3 Bells with Tidings from the Crew – the queen’s poisoner (Jeff Wheeler) Book 1

3 bells

Ahoy me mateys!  Grab your grog!  Here is book 1 of the fifth installment of the 3 Bells trilogy showcase.  The bonus of this installment is that though the first mate and I have very different reading tastes, occasionally we do overlap in our reading choices.  When I  found out he had read this series, I commandeered his reviews!  So you get one from me and a bonus additional review from me crew.  Please note that I write like I talk and the first mate writes like he thinks.  Hope you enjoy!

From The Captain:

This novel is the first in Kingfountain series.  The title of the book is what originally drew me attention.  Who and what does the queen’s poisoner do? (besides poison people of course!)  Then the book has a pretty cover:

Then I read the blurb.  An evil king.  An eight year old hostage.  Magic.  An assassin.  Hooray!  Me kind of book.  Then I started reading it.  Apparently the history of the kingdom is loosely based on The War of the Roses and the king in Richard III.  It’s sort of like what would have happened had Henry Tudor lost.  Having studied Richard III in depth during me Shakespearean theatre history class, I became engrossed!  I finished this book in one sitting and was completely lost in the story.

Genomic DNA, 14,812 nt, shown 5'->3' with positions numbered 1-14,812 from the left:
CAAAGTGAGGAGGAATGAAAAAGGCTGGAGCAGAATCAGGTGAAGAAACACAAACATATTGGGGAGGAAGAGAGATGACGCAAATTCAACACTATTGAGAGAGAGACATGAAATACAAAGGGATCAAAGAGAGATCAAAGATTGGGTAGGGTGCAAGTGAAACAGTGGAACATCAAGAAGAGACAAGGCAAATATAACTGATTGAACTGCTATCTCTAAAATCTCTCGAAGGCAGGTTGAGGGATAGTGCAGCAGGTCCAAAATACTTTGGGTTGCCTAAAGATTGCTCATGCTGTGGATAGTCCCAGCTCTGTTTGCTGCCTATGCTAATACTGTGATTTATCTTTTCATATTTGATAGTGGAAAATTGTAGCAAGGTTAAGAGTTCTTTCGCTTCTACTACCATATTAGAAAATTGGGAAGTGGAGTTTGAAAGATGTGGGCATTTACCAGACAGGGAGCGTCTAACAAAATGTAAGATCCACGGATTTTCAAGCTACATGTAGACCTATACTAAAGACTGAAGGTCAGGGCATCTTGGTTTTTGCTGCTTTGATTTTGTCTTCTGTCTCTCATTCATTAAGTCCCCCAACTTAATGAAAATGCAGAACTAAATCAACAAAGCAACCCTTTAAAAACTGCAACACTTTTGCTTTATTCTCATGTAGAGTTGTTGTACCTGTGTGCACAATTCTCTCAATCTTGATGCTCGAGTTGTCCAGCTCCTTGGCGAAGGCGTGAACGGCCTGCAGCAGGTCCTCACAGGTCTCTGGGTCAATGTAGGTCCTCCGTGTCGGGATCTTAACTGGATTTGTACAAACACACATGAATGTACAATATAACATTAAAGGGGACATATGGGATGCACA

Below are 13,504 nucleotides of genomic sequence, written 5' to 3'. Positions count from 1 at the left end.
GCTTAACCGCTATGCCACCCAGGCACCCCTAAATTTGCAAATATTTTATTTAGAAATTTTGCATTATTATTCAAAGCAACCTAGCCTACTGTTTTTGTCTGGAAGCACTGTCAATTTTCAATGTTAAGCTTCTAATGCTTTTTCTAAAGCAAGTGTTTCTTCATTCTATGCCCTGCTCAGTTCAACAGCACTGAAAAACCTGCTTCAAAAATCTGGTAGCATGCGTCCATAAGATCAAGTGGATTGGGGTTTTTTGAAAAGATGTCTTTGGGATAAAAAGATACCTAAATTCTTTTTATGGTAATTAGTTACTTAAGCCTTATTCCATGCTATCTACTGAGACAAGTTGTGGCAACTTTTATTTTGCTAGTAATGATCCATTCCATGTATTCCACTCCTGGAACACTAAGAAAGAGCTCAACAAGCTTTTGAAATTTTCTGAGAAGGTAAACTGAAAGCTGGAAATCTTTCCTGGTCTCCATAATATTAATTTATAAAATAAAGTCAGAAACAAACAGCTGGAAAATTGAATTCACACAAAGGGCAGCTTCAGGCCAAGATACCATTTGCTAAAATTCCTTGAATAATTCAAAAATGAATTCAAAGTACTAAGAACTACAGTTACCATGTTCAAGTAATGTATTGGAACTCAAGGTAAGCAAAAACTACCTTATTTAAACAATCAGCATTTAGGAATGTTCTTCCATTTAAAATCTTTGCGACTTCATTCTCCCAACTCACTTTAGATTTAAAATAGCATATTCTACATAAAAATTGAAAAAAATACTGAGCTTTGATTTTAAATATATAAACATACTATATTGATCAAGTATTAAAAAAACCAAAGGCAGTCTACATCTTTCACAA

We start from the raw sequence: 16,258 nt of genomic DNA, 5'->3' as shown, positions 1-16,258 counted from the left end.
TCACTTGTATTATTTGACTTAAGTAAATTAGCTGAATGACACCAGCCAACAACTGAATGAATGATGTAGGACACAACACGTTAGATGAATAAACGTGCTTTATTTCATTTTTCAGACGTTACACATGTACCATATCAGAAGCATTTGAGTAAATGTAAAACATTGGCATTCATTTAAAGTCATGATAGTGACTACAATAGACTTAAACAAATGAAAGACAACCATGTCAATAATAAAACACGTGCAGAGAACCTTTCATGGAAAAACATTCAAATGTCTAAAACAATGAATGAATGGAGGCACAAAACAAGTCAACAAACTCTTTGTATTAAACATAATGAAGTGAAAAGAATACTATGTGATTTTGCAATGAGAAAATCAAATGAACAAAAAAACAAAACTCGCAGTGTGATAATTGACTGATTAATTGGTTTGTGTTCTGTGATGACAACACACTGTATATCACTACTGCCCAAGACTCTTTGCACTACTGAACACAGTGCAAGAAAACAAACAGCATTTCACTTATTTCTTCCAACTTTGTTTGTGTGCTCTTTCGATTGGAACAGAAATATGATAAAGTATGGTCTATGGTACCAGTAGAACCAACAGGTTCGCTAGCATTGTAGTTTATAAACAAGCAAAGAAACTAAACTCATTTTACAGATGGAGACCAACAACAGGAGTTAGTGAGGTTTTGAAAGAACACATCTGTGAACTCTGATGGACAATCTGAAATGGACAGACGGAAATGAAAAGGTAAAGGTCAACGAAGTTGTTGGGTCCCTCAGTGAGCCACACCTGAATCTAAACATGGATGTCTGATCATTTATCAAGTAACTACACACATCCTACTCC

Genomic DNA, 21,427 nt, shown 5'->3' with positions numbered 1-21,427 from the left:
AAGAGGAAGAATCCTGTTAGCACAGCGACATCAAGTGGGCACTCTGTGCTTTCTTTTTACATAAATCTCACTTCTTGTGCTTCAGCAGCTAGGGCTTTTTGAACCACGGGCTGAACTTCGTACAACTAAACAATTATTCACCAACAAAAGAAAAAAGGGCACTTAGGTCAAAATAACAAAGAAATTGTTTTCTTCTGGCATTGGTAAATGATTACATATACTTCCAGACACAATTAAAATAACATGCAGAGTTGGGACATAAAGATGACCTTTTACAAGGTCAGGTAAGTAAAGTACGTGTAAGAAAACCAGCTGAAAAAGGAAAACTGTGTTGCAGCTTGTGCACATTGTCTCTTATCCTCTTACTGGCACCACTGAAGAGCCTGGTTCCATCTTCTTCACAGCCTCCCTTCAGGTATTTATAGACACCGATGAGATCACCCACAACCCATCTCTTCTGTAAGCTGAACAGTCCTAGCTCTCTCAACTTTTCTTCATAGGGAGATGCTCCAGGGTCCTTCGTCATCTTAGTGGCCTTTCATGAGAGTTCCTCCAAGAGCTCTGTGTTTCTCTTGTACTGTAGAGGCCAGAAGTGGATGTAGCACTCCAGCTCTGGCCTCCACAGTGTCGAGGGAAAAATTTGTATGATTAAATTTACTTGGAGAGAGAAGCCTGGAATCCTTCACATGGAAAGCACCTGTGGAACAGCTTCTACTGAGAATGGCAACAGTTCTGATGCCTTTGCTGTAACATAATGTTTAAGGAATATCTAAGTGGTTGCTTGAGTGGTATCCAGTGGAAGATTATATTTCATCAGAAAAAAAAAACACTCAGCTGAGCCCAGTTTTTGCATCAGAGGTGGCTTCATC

No joke, I absolutely adored this book.  I do not however feel that ye need to know anything about Richard III or English battle history to enjoy this novel.